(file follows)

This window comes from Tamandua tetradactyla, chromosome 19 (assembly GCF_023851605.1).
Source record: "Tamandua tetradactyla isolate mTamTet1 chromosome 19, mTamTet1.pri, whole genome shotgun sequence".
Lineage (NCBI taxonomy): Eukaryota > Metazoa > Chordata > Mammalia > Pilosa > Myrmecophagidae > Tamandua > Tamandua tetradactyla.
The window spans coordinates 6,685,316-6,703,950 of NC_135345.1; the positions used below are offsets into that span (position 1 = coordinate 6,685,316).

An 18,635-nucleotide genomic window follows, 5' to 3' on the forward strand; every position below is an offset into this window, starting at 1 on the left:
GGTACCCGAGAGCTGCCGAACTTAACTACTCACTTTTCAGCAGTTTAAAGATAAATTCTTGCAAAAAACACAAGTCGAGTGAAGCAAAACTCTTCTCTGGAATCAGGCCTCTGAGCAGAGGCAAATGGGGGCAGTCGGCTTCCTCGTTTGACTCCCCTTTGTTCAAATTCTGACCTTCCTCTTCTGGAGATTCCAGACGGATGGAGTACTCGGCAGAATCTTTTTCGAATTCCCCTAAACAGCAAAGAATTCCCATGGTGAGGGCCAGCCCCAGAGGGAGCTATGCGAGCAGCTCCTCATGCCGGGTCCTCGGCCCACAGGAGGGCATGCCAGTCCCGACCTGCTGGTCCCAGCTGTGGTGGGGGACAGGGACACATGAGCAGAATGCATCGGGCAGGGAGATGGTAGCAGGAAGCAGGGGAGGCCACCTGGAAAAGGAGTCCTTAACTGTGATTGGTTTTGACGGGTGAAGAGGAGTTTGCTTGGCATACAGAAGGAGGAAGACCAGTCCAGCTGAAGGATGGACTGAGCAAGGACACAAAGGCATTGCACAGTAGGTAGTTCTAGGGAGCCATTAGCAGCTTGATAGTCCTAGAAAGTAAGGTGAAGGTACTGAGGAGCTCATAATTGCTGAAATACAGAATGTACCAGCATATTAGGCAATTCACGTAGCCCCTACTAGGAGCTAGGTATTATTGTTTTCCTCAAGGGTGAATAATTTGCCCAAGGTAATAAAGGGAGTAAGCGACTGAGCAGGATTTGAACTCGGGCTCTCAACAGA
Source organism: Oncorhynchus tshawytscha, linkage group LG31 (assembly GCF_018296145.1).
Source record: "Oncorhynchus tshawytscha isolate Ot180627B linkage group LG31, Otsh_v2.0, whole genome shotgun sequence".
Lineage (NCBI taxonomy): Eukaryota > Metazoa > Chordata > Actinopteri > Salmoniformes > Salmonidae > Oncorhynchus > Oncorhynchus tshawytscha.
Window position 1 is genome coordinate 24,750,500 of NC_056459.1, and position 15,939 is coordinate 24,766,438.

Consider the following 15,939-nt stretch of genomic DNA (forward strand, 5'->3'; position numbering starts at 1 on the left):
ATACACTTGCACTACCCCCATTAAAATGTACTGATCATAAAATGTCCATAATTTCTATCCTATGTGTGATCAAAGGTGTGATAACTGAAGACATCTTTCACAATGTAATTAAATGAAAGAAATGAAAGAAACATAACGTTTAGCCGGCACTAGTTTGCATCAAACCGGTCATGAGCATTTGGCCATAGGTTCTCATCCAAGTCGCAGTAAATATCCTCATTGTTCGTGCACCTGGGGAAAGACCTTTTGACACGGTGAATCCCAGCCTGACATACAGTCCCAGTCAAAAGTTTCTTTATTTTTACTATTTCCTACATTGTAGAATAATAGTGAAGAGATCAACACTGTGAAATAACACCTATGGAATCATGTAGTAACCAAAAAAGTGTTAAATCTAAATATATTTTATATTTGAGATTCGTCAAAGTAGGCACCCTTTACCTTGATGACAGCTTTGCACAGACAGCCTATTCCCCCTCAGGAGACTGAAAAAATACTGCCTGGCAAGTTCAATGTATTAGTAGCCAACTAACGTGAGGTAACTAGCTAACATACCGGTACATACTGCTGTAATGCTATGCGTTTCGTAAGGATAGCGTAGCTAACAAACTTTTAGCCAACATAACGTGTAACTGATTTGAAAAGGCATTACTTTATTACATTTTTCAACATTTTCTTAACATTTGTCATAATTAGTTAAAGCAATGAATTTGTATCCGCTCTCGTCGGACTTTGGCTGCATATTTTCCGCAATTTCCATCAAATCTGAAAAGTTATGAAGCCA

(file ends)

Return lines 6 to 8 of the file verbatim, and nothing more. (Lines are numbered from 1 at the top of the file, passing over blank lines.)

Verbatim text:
GGTACCCGAGAGCTGCCGAACTTAACTACTCACTTTTCAGCAGTTTAAAGATAAATTCTTGCAAAAAACACAAGTCGAGTGAAGCAAAACTCTTCTCTGGAATCAGGCCTCTGAGCAGAGGCAAATGGGGGCAGTCGGCTTCCTCGTTTGACTCCCCTTTGTTCAAATTCTGACCTTCCTCTTCTGGAGATTCCAGACGGATGGAGTACTCGGCAGAATCTTTTTCGAATTCCCCTAAACAGCAAAGAATTCCCATGGTGAGGGCCAGCCCCAGAGGGAGCTATGCGAGCAGCTCCTCATGCCGGGTCCTCGGCCCACAGGAGGGCATGCCAGTCCCGACCTGCTGGTCCCAGCTGTGGTGGGGGACAGGGACACATGAGCAGAATGCATCGGGCAGGGAGATGGTAGCAGGAAGCAGGGGAGGCCACCTGGAAAAGGAGTCCTTAACTGTGATTGGTTTTGACGGGTGAAGAGGAGTTTGCTTGGCATACAGAAGGAGGAAGACCAGTCCAGCTGAAGGATGGACTGAGCAAGGACACAAAGGCATTGCACAGTAGGTAGTTCTAGGGAGCCATTAGCAGCTTGATAGTCCTAGAAAGTAAGGTGAAGGTACTGAGGAGCTCATAATTGCTGAAATACAGAATGTACCAGCATATTAGGCAATTCACGTAGCCCCTACTAGGAGCTAGGTATTATTGTTTTCCTCAAGGGTGAATAATTTGCCCAAGGTAATAAAGGGAGTAAGCGACTGAGCAGGATTTGAACTCGGGCTCTCAACAGA
Source organism: Oncorhynchus tshawytscha, linkage group LG31 (assembly GCF_018296145.1).
Source record: "Oncorhynchus tshawytscha isolate Ot180627B linkage group LG31, Otsh_v2.0, whole genome shotgun sequence".